Fe Roa Gimenez filed a Rejoinder47 dated December 19, 2012 which was expunged by this court in a Resolution48 dated January 23, 2013. Ignacio Gimenez's Motion for Leave to File and Admit Attached Rejoinder49 was denied.50chanroblesvirtuallawlibrary

The Republic raised the following issues:

Whether or not the Sandiganbayan gravely erred in dismissing the case in the light of the allegations in the Complaint which were substantiated by overwhelming evidence presented vis-a-vis the material admissions of spouses Gimenezes as their answer failed to specifically deny that they were dummies of former President Ferdinand E. Marcos and that they acquired illegal wealth grossly disproportionate to their lawful income in a manner prohibited under the Constitution and Anti-Graft Statutes.

Whether or not the Sandiganbayan gravely erred in denying petitioner's Motion to Admit Formal Offer of Evidence on the basis of mere technicalities, depriving petitioner of its right to due process.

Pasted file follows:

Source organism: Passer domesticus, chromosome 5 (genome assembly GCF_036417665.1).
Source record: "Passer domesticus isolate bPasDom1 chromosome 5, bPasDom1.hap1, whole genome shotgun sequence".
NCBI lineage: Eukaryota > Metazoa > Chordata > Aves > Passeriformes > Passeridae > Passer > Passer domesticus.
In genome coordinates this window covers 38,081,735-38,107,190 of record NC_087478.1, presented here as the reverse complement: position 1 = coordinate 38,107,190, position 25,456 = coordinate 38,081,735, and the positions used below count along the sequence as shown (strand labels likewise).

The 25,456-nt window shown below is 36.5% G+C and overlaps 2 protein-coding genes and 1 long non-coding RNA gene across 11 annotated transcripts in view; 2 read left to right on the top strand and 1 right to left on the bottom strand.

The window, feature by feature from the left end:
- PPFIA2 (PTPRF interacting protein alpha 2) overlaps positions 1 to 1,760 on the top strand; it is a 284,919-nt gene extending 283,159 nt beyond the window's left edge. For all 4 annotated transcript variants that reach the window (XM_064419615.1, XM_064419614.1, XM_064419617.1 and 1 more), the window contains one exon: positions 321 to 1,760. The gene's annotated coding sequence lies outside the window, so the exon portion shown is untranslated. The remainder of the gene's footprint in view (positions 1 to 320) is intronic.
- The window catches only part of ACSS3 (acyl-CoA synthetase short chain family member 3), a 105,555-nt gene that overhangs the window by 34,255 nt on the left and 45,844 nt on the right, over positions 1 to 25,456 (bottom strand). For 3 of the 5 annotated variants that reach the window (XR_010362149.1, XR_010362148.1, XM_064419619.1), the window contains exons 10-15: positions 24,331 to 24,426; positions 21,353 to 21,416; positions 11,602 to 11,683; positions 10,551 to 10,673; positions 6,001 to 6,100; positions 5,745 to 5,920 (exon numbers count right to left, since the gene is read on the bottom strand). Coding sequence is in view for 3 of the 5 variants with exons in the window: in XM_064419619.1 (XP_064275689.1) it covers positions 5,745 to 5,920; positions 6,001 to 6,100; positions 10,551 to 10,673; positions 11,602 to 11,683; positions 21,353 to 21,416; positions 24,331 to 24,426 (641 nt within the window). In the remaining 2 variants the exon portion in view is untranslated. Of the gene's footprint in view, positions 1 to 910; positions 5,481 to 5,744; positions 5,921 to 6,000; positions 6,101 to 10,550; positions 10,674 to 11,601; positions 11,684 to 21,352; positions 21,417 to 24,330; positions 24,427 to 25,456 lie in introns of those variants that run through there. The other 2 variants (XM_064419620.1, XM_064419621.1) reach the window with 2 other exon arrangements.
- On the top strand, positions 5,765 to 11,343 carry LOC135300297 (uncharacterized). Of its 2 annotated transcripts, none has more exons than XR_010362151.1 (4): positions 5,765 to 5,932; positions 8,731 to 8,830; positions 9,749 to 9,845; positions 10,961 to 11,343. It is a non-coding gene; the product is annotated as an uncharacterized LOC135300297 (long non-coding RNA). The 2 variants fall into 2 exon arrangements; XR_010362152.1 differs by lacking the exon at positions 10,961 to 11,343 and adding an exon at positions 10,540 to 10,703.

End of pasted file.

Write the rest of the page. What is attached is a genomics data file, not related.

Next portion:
Whether or not the Sandiganbayan gravely erred in making a sweeping pronouncement that petitioner's evidence do not bear any probative value.51chanrobleslaw

The issues for consideration of this court are:

First, whether a Petition for Review on Certiorari was the proper remedy to assail the Sandiganbayan Resolutions; and

Second, whether the Sandiganbayan erred in holding that petitioner Republic of the Philippines waived the filing of its Formal Offer of Evidence and in granting respondents Ignacio Gimenez and Fe Roa Gimenez's Motion to Dismiss on demurrer to evidence.

We grant the Petition.chanRoblesvirtualLawlibrary

I

Respondent Ignacio Gimenez pictures petitioner as being confused as to the proper mode of review of the Sandiganbayan Resolutions. According to him, petitioner claims that the Sandiganbayan committed grave abuse of discretion.52 Hence, petitioner should have filed a petition for certiorari under Rule 65 and not a petition for review under Rule 45 of the Rules of Court.53 Nevertheless, the Sandiganbayan did not commit any error, and petitioner has to show that the Sandiganbayan committed grave abuse of discretion amounting to lack of or in excess of jurisdiction.54chanroblesvirtuallawlibrary